Last year, the yazh, a forgotten instrument from the Sangam period was resurrected in its modern form by a young musician and luthier, Tharun Sekar. Perched on an ornamental brass stand is the head resembling a peacock, carved out of polished red cedar, seamlessly transforming into a slender arching neck that expands at the bottom where two small wings envelop a wooden bowl with goat hide stretched over the opening to make a soundboard.

A few months later, amidst scenic landscapes, we see the frame cut to nimble fingers that gently caress the seven strings affixed between the neck and the taut goat hide to produce the first-ever song recorded with the 2000-year-old harp-like instrument. The song, titled Azhagi, was a collaboration between Tharun, rapper Syan Saheer and artiste Sivasubramanian a.k.a. The Nomad Culture. As a nostalgic undertone envelops the atmosphere, the trio sing about the return of a beautiful and powerful woman from the Sangam period—perhaps a poetic reference to the resurrection of the yazh.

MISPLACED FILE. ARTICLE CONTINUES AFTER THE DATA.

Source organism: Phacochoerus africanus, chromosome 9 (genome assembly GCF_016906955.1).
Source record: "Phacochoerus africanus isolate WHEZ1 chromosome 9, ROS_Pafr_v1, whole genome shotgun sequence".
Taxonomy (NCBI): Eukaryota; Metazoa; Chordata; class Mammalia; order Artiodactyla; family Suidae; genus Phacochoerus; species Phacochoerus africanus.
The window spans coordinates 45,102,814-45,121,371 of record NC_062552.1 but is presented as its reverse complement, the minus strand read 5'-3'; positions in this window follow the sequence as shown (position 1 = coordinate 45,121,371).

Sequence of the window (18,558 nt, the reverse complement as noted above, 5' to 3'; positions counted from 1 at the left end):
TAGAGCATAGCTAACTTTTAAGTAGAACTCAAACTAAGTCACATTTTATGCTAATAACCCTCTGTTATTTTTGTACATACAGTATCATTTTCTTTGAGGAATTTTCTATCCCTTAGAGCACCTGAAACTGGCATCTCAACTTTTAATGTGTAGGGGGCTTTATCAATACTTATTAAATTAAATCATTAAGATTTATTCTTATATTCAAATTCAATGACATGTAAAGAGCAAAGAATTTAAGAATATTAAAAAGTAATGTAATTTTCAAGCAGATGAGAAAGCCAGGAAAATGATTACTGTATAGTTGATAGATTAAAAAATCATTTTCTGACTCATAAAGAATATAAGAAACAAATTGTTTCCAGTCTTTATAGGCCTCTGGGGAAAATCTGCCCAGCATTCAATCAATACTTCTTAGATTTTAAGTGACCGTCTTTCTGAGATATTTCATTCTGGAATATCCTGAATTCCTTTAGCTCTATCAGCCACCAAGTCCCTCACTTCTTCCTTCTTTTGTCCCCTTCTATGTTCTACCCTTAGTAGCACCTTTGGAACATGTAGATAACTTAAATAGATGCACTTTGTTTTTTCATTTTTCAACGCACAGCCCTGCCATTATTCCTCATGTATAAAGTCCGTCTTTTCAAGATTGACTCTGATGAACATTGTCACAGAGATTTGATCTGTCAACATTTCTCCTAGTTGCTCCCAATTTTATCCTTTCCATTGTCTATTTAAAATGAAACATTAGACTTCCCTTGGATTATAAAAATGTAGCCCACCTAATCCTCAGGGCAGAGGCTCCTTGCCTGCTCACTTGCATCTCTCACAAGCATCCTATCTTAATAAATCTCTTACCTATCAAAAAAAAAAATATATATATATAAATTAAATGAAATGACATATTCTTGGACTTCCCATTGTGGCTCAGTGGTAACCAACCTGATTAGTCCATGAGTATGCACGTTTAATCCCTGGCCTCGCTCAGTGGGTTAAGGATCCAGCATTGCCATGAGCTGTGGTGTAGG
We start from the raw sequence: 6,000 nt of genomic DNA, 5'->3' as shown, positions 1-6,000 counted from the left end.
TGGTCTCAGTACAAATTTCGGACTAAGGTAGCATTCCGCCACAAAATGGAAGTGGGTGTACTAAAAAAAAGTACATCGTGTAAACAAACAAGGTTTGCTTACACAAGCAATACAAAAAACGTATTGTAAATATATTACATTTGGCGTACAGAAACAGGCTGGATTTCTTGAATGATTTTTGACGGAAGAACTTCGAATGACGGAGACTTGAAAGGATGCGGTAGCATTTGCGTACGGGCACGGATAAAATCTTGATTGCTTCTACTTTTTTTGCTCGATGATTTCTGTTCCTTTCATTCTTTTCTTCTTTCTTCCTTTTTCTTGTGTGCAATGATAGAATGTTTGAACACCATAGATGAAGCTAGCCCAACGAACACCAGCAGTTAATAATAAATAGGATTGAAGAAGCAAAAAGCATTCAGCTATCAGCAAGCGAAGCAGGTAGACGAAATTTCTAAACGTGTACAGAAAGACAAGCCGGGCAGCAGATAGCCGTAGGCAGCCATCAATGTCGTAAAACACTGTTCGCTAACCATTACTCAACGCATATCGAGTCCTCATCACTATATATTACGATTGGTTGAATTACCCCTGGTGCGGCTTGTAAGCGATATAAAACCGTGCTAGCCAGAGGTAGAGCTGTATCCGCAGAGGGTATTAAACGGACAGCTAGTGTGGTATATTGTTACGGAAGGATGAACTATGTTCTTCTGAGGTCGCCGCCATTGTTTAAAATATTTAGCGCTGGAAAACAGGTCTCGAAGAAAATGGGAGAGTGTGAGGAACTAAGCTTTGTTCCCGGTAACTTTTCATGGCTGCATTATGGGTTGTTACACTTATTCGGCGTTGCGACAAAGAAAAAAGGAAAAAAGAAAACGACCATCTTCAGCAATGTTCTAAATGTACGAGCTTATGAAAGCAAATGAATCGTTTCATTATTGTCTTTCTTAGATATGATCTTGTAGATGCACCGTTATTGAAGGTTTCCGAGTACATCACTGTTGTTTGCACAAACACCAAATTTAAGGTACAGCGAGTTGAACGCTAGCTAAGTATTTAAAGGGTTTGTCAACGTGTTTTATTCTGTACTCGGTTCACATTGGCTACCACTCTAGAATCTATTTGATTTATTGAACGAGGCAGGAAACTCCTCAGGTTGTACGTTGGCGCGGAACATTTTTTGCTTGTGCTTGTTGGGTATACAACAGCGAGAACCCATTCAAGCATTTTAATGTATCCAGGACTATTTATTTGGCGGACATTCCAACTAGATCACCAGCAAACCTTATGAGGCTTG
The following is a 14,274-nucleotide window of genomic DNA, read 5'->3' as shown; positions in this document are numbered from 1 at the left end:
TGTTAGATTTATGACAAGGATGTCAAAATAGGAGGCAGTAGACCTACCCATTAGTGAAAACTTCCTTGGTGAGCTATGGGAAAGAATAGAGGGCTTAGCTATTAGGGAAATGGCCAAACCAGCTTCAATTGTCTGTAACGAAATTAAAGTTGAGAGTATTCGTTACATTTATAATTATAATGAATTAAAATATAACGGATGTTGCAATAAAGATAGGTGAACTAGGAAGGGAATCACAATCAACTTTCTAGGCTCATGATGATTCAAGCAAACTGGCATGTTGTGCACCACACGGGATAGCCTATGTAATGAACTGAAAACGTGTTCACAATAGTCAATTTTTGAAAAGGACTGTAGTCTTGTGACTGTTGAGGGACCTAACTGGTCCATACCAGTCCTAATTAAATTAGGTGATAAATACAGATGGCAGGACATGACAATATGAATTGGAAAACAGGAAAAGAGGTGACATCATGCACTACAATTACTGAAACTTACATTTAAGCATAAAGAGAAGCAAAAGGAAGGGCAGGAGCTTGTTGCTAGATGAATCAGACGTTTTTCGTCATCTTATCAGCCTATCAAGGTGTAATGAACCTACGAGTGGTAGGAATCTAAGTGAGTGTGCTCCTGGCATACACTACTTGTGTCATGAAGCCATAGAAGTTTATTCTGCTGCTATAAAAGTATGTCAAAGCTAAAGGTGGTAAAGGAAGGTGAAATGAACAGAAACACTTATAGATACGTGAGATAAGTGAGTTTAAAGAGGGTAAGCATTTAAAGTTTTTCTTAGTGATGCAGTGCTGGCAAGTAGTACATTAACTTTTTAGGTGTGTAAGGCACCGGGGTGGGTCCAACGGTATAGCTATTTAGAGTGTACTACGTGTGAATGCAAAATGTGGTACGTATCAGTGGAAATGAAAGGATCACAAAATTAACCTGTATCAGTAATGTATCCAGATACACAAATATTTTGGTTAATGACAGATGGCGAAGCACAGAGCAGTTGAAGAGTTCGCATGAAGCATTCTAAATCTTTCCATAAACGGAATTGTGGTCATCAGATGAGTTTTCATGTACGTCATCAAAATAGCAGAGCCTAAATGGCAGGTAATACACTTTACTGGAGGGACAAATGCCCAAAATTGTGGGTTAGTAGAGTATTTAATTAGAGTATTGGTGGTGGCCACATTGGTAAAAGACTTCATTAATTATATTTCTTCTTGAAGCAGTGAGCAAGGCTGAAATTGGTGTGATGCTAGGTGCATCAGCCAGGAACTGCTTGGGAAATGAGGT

Building the modern yazh was a research-intensive process that involved talking to scholars, scouring through pages of Tamil literature scattered with hints about the mythical instrument and studying representative models locked up in museums. Ancient…


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